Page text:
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Farmers market draws crowds, despite COVID-19 concerns

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New and returning customers gathered around the mass of colorful tents in the Country Cookin’ Café parking lot on Thursday for a sunny evening of chatting with vendors and buying items at the Beatrice Farmers Market.

The market’s season started in late May, and while some vendors decided not to participate this year due to COVID-19 concerns, Main Street Beatrice Director Michael Sothan said the number of vendors participating has been trending above average compared to previous years.

“Customer count-wise seems to be very strong this year, as well, and with more vendors, there’s always more variety,” Sothan said.

Items at the last market included vegetables, honey, baked goods, jewelry, art and other craft items. Sothan said he expects sweet corn will be sold soon, as well.

One of the new vendors this year is Bella Galindo with her business Coton and Company, which sells handmade clay and resin earrings. Galindo described her first market experience as “a little slow.”

“People were kind of getting used to my products,” Galindo explained. “They didn’t really know me. But the more markets I came to, the more people came over and bought stuff.”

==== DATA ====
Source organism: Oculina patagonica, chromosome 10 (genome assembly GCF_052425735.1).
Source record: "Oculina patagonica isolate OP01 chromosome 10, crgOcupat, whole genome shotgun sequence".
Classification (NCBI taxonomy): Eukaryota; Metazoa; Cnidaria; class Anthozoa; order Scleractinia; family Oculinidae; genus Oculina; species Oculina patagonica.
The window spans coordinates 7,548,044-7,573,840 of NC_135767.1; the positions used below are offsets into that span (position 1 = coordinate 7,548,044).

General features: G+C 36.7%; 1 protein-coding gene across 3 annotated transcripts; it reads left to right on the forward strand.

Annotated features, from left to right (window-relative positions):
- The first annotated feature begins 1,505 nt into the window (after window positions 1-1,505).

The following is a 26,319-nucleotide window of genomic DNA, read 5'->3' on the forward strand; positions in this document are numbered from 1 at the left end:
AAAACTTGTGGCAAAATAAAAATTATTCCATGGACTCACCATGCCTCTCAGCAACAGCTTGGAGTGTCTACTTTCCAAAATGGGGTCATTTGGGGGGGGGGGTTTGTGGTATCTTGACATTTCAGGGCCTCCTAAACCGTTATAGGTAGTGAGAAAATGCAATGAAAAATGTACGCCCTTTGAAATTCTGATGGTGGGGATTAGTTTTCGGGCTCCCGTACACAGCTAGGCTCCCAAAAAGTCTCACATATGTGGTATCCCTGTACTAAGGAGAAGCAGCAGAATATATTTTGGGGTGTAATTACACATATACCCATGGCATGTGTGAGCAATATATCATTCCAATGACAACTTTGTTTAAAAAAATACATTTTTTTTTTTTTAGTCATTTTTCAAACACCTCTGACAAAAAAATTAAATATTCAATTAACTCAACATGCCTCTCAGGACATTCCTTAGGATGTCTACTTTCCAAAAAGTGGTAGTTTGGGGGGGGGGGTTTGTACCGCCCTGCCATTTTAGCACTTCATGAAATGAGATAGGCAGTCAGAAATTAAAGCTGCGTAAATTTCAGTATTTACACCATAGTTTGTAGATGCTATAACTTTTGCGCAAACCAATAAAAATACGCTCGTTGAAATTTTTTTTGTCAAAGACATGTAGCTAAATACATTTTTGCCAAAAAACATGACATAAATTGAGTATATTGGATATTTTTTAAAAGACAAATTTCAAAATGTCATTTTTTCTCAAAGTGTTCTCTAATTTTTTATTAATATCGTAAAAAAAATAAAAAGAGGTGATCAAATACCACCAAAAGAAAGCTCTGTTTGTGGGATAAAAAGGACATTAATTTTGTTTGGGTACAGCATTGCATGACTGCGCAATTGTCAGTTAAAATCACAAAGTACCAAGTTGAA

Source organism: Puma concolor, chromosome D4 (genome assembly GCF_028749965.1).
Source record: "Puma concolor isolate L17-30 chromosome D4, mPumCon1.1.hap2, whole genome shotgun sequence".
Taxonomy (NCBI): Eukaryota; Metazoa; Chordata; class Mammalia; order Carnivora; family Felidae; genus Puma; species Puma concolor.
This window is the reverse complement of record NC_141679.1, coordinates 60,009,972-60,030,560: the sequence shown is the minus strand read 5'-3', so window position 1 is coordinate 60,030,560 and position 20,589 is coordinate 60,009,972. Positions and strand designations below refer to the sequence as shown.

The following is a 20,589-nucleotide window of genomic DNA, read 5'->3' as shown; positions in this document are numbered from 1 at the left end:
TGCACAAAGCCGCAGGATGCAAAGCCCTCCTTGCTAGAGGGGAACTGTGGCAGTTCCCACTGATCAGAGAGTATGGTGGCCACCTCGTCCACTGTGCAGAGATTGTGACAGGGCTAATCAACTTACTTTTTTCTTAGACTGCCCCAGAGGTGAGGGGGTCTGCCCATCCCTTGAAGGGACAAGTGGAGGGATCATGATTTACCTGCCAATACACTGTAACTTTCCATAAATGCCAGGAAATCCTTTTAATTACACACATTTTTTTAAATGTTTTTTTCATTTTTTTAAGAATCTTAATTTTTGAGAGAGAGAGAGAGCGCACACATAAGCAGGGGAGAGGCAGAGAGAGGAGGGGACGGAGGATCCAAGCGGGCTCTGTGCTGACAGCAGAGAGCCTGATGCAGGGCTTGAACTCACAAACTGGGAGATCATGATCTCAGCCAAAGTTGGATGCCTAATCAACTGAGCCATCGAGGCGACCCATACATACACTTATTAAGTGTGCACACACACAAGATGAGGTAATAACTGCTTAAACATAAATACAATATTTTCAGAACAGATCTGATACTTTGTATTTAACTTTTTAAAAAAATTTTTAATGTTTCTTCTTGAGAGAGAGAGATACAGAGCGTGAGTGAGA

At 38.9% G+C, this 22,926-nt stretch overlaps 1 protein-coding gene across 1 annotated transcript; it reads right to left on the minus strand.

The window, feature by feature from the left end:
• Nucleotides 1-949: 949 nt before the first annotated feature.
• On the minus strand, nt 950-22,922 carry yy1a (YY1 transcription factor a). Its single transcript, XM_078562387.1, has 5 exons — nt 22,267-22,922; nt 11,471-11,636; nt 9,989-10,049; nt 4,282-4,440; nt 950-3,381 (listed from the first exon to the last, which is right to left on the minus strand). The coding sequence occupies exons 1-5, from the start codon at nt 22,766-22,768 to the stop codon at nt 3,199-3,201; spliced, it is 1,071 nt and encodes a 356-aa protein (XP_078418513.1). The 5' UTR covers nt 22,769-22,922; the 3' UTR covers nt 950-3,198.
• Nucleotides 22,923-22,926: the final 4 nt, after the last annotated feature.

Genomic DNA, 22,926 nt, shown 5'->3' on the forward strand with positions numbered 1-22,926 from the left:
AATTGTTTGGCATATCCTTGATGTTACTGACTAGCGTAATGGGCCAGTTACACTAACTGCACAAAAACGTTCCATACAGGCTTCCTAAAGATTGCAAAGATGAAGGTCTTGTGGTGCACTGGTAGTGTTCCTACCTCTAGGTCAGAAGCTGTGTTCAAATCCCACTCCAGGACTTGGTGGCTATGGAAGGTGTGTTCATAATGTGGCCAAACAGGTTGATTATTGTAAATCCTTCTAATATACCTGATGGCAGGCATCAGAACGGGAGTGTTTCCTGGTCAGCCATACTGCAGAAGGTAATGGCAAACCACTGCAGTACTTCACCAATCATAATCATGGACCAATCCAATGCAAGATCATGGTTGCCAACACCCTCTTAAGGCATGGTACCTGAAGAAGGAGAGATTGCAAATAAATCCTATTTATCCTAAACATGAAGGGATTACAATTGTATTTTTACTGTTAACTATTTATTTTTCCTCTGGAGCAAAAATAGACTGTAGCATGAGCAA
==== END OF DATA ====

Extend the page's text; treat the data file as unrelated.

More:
Since she’s new to the market and also sells her items online, Galindo said COVID-19 has not really impacted her revenue.

But for other vendors like Trinidad Jenson, who sells baked good and crafts through her business Homemade Kolache, Jam/Jellies by Trini, the cancelation of craft shows she participated in as well as the Wilber Czech Festival has impacted her sales. This is also Jenson’s first time at the Beatrice Market, and she sells items online, as well.

“Kind of like a business and a hobby, because I do it for fun,” Jenson said.

Lauri Baumann from Sicily Creek Jellies has been participating at the Beatrice Farmer’s Market for 13 years, and also participates in markets in Wymore and Fairbury. She said this season may be better than any before.

“I don’t know if the numbers are so much better, but I think people come to buy rather than just look,” Baumann said.

The market is currently following recommendations from the Nebraska Department of Agriculture in regards to COVID-19, including vendors changing gloves often, having vendors handle all the items until it’s been purchased, not allowing people to sample items, wearing masks and practicing social distancing.

“Just take some of the necessary precautions to make sure the market can stay open throughout the year,” Sothan explained.

The market is scheduled for every Thursday from 4-6:30 p.m., with the last market scheduled for Oct. 8.


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